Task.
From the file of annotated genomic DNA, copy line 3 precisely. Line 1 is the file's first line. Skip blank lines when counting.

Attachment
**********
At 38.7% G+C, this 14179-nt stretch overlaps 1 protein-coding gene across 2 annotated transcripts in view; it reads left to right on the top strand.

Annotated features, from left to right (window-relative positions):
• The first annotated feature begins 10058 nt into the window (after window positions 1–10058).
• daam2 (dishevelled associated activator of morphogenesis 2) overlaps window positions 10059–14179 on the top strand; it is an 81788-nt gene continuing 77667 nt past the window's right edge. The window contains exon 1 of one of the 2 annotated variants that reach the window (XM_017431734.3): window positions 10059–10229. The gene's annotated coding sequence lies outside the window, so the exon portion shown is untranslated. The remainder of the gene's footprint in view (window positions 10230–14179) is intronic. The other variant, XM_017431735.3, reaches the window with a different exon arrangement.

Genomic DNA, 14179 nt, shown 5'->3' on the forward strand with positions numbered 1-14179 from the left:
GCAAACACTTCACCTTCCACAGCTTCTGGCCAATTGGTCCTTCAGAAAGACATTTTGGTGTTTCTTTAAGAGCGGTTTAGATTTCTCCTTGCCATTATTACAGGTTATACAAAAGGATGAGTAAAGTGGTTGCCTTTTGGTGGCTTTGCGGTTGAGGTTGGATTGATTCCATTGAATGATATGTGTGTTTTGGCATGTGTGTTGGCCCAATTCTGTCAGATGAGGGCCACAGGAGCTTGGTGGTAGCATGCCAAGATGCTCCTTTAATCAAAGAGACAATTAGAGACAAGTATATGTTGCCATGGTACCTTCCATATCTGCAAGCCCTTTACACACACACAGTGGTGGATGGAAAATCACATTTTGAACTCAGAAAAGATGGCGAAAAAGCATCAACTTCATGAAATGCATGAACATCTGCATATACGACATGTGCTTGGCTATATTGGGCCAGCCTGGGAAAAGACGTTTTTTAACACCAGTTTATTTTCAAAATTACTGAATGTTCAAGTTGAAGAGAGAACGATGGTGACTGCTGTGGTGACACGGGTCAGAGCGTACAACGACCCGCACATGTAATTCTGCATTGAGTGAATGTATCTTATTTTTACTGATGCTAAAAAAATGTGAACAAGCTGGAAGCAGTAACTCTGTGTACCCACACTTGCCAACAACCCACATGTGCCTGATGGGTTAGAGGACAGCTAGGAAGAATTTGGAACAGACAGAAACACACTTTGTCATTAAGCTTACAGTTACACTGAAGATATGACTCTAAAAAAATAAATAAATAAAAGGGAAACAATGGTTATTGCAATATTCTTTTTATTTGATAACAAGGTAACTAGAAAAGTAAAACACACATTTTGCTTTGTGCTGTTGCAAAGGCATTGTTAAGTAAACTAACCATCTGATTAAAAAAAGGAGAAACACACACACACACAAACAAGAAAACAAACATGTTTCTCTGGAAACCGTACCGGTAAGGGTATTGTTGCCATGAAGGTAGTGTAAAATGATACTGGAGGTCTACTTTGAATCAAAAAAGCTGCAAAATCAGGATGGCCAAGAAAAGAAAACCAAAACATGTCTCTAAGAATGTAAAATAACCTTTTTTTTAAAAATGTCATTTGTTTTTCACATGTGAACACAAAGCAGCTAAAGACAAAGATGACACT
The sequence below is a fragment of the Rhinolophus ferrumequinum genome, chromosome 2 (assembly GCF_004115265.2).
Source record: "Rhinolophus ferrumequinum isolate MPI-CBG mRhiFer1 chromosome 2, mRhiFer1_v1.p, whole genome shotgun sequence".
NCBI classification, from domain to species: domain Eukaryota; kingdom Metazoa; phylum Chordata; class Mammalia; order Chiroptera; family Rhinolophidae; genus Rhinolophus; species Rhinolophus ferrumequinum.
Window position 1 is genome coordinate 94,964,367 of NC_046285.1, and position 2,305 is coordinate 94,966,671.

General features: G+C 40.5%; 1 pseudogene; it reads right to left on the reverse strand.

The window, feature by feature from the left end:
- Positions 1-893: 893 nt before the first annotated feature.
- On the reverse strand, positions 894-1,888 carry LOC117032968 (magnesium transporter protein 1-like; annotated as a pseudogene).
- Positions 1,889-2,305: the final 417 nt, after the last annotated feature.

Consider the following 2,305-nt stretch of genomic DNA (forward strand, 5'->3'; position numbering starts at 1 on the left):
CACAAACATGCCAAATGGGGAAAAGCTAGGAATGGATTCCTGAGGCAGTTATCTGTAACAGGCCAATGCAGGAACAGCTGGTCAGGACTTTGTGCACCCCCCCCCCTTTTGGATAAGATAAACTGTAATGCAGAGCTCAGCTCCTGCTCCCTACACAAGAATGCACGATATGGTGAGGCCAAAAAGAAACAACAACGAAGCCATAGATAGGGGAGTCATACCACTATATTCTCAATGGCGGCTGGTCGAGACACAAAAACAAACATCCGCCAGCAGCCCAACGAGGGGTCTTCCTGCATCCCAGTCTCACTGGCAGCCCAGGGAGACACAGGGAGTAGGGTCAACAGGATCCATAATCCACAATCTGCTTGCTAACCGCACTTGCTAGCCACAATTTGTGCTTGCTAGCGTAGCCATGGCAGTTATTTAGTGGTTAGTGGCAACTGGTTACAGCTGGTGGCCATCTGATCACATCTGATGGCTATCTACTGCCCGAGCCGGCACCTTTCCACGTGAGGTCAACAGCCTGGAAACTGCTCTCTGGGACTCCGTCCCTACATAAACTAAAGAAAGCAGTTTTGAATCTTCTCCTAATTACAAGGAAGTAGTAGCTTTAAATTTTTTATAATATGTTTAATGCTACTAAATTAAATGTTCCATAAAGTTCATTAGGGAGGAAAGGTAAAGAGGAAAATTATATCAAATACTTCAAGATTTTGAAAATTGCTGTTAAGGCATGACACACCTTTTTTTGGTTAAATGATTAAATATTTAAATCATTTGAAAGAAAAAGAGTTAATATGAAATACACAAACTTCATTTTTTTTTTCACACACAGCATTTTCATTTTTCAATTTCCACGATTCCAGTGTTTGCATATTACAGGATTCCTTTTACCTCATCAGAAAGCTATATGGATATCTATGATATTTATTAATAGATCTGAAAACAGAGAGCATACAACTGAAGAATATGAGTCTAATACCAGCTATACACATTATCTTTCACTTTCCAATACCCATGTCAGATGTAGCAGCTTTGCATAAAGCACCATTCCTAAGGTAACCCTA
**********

• The first annotated feature begins 10058 nt into the window (after window positions 1–10058).